Drawing on the knowledge of its network, the CMC sought to change the debate about marriage equality and shift opinions by funding a broad array of public education activities including research, message development, and state-level polling (both baseline and post-public education polling in order to demonstrate cause and effect). Once the most effective messages had been identified, they could be deployed by grantees through field tactics like coalition building, community outreach, and other forms of advocacy. The collaborative understood that all of these activities had to happen concurrently — “firing on all cylinders,” as Paul puts it — in order to build the momentum needed to change polling numbers, which was one measure of success.

As a funder collaborative, the CMC has modeled how strategic partnerships and collaboration in philanthropy for advocacy can achieve significant results.

The CMC made it a priority to learn from both the successes and failures of the initiatives it funded. By striving to understand why particular activities worked or why setbacks occurred, the collaborative could invest the appropriate resources in helping grantees fine-tune the next iteration of their work. Of course, it can be challenging to fund in an environment that is constantly changing, in which it may not be possible to achieve consistently successful results. But Paul is confident that some of the CMC’s biggest successes resulted directly from its openness to taking risks after major setbacks such as the passage of Proposition 8 in California in 2008 or the loss of marriage equality in Maine during a 2009 ballot initiative. “I can honestly say that we were risk takers. When there was a big loss in the field where we had been funding the public education component, we doubled down. We were willing to make bets on people and tactics and strategies that were evolving as they went along.” After the loss in Maine, the CMC continued — and even ramped up — its funding in order to help local grantees like EqualityMaine analyze the problem, understand how to address it, and implement a new plan. When the question of same-sex marriage reappeared on the ballot in 2012 in Maine and three other states, it passed.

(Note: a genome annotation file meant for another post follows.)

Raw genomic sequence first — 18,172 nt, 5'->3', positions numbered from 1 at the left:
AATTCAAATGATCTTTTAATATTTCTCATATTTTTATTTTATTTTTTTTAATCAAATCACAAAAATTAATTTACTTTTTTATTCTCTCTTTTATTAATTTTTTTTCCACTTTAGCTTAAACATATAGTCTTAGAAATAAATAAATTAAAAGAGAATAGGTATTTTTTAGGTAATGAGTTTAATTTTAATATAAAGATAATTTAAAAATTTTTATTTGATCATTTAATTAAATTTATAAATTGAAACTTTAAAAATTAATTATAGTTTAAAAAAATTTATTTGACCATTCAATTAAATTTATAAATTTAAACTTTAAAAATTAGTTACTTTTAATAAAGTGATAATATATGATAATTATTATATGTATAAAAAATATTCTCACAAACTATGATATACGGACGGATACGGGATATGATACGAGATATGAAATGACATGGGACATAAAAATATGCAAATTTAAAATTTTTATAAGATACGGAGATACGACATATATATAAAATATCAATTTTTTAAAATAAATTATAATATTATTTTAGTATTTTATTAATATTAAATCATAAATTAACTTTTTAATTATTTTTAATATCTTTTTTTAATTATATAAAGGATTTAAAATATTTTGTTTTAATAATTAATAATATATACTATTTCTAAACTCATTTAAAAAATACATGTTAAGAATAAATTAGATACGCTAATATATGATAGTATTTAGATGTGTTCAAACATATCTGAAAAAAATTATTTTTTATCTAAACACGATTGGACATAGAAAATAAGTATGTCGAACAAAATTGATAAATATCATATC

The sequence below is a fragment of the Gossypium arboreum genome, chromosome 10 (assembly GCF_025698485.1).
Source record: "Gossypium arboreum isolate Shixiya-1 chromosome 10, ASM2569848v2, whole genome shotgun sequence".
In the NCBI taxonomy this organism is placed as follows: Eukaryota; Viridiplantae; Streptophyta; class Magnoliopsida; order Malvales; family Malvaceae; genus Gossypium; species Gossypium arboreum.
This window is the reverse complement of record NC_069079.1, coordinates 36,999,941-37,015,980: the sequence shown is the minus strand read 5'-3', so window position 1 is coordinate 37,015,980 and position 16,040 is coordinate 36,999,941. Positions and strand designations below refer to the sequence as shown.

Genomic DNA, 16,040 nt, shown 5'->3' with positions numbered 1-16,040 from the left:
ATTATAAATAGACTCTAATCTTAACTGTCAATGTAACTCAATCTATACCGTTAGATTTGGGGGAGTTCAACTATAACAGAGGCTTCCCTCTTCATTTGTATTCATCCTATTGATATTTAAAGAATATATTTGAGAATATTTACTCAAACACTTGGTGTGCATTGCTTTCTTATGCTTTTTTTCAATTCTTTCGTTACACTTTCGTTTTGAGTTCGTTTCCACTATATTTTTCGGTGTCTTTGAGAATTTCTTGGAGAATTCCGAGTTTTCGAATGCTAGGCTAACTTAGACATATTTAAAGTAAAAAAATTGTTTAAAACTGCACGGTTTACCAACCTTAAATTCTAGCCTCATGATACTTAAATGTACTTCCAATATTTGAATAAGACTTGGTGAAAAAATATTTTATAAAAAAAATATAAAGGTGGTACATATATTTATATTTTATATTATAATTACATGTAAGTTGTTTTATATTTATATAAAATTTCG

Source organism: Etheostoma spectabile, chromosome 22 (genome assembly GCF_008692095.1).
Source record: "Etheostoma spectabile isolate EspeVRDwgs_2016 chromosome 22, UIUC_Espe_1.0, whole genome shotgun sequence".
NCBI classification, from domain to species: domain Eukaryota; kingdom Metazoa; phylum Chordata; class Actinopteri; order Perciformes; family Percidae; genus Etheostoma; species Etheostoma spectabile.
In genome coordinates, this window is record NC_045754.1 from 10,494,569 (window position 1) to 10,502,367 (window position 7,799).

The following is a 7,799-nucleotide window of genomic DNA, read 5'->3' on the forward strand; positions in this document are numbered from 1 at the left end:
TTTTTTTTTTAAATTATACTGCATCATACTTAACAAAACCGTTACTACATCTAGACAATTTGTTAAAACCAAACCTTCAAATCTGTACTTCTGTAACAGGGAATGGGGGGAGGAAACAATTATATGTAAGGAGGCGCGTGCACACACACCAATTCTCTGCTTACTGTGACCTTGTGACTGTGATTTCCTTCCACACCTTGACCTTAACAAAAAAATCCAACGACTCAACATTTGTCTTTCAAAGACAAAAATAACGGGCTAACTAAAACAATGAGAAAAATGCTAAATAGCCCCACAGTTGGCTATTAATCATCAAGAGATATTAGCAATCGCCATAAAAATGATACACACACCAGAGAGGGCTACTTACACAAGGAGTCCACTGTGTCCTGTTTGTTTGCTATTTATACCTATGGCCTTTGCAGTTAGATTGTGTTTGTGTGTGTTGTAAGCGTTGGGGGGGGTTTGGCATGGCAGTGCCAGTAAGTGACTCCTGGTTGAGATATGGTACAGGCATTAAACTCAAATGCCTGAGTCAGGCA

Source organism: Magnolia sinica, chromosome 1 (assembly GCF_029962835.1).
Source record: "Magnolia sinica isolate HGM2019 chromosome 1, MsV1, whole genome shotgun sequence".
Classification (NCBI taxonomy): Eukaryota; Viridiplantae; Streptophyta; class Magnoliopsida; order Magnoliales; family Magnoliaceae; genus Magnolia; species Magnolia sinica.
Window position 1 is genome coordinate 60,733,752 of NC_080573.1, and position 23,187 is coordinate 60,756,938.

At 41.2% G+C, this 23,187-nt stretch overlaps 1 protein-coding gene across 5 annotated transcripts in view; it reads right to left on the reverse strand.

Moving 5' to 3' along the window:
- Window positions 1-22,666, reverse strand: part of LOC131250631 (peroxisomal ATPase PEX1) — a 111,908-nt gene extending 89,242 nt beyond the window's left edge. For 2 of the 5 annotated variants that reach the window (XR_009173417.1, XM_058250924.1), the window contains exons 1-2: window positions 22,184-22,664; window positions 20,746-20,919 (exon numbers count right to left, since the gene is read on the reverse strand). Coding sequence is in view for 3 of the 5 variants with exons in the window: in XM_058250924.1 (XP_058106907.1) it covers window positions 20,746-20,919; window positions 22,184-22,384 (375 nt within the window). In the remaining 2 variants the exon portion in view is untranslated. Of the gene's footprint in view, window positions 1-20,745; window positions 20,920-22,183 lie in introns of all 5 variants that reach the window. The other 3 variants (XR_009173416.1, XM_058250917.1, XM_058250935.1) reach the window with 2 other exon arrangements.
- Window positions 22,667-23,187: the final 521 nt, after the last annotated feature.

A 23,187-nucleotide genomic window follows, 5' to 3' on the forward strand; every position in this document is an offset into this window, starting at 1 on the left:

The CMC’s willingness to take risks enabled it to be responsive to emerging opportunities and challenges. These strengths stem in part from the nature of a funder collaborative structure, which, in CMC’s case, yielded strategic benefits, including: